Already, there's the potential for an outcome other than excess capacity followed by a crash. A perfectly informed trader would know the minimum efficient scale of a pizzeria as well as the long-run supply elasticity of pizzerias, and that trader would be able to exploit the error others are making. A less than perfectly informed trader, or, for that matter, a loan officer at a bank, might remember enough about fitting u-shaped cost curves under the demand curve to look very carefully at business proposals for new pizzerias. The economics of exuberance is something a bit too challenging for introductory economics, although "Rational Expectations and the Dynamics of Hyperinflation" (International Economic Review 14, 2, June 1973: 328-350) will reward careful study. The pizza bubble is more likely to persist if people expect tomorrow's demand for pizza to exceed today's demand at the same price, ad infinitum. That's a rational expectations tulipmania, and there's a lot of very technical work on ruling out such behavior both in theory and in practice.
1. Start at equilibrium with zero economic profit. As pizza demand goes up due to, say, the opening of a new university in the area, price rises leading to profits in the short-run (this is the points labeled sr in the diagram).
2. It is widely reported on local financial pages that the industry is booming. In response to these reports, and buttressed by their own analysis, firms enter. In fact, and there's nothing in theory that says this won't happen, it's possible that too many firms enter. That is, the demand for pizza goes up and twenty firms enter, but there's only room for fourteen to survive in the long-run. Extra firms, i.e. firms that won't survive in the long-run can also enter if the increase in prices is higher than justified by the underlying economic conditions (i.e. there is a bubble in the technical sense due to over exuberance or other reasons) and false signals are delivered to the market.
In the simplest model of perfect information, excess capacity won't happen. In a relatively simple model with learning, excess capacity will be transitory.
3. Makers of products such as pizza ovens, pizza boxes, and pizza trucks are getting the word out to all who will listen. They're building a new university and it's now open! There's a boom in the pizza industry! Get in now while profits are high, before it's too late. Pizza's never been better! After all, the suppliers stand to profit from every firm that enters and they have an incentive to encourage as many firms as they can to join in the boom. While not actually telling falsehoods, at least in most cases, they make the opportunities in the industry sound as rosy as possible to all who will listen, offer enticing good credit terms to entering firms, and so on.If it sounds too good to be true, it is ...
The post goes on to note that subprime mortgages are subtly different.
My point is that the housing bubble is an enlarged, very exaggerated version of a process we see regularly when a market opportunities open up. In the case of housing markets, for example, financial innovation allowed a segment of the market to be served that had not been well served in the past, and it also allowed existing markets to expand creating highly profitable opportunities. The result was just what you would expect when there are profits to be made, a rush of resources into the industry. Real estate agents, loan companies, builders, etc. all entered, in fact too many entered and now we are seeing the clean out that is the equivalent of the failure of the six excess pizza firms (we shouldn't forget that this is the excess that is being cleaned out, at least in the example above, the industry itself has grown and now serves more people than before).The problem might be as simple as no loan officer stopping to ask how many firms could fit under the new demand curve. It strikes me as a bit of a stretch to suggest, as Marginal Utility's Ken Houghton does, that efficient markets are definitionally suboptimal. Not quite. The simplest model of markets assumes away, a priori, the kind of mistakes that Professor Thoma invokes to create his pizza bubble. Those mistakes can be corrected if, under costly information conditions, some traders are sufficiently alert to the arbitrage opportunities the mistakes make possible. That same alertness renders the cattle-cycle model a commenter invokes inoperative.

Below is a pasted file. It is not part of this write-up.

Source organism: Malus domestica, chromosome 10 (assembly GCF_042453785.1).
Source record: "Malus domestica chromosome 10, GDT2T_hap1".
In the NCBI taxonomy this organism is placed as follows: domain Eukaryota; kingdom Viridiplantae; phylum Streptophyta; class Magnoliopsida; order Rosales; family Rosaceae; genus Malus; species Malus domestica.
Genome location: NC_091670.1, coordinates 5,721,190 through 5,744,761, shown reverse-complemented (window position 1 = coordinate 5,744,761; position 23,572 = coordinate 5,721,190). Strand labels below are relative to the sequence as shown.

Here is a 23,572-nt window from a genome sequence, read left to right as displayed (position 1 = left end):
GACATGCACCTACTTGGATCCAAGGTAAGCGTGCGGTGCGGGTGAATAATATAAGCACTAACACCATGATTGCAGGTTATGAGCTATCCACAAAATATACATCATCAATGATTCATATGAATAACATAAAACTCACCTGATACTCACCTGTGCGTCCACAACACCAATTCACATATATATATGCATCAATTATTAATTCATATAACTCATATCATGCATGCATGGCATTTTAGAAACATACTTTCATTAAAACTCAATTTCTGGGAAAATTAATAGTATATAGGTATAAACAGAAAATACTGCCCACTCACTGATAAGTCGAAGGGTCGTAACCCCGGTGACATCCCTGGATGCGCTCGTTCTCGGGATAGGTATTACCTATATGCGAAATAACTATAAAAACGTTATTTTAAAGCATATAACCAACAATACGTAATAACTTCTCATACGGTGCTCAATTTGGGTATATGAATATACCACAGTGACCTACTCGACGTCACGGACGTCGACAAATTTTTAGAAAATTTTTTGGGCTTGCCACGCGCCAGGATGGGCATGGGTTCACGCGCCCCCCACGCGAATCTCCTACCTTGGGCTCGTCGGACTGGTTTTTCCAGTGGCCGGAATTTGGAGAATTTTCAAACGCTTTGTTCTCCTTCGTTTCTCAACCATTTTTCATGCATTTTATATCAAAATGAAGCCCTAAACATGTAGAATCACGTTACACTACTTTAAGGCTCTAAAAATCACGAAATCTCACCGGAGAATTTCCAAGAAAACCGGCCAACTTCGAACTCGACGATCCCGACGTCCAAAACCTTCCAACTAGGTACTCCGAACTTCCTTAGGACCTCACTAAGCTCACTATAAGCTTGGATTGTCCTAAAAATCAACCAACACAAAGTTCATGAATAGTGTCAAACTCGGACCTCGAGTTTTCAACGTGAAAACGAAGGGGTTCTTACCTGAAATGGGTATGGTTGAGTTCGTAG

We teach the cob-web function in one lecture in intro-economics and then forget it. But the cob-web does a better job of explaining the system than the mainstream theory that academics teach.Not really. The cattle cycle might be a first approximation of price cycles under costly information. Then, however, traders are operating in a regime of randomly occurring surprises of unknown magnitude and duration. There are counters to changes of known magnitude or duration, summarized in the efficient market maxim, "if we know the price is going to go up tomorrow, it will go up today." In like manner, if you know that today's price is near the top end of the cattle cycle, you have incentives to exploit it today (or to go short for the future) in such a way as to damp, eliminate, or reverse the fluctuations. The underlying arguments haven't yet been distilled into a principles-friendly form.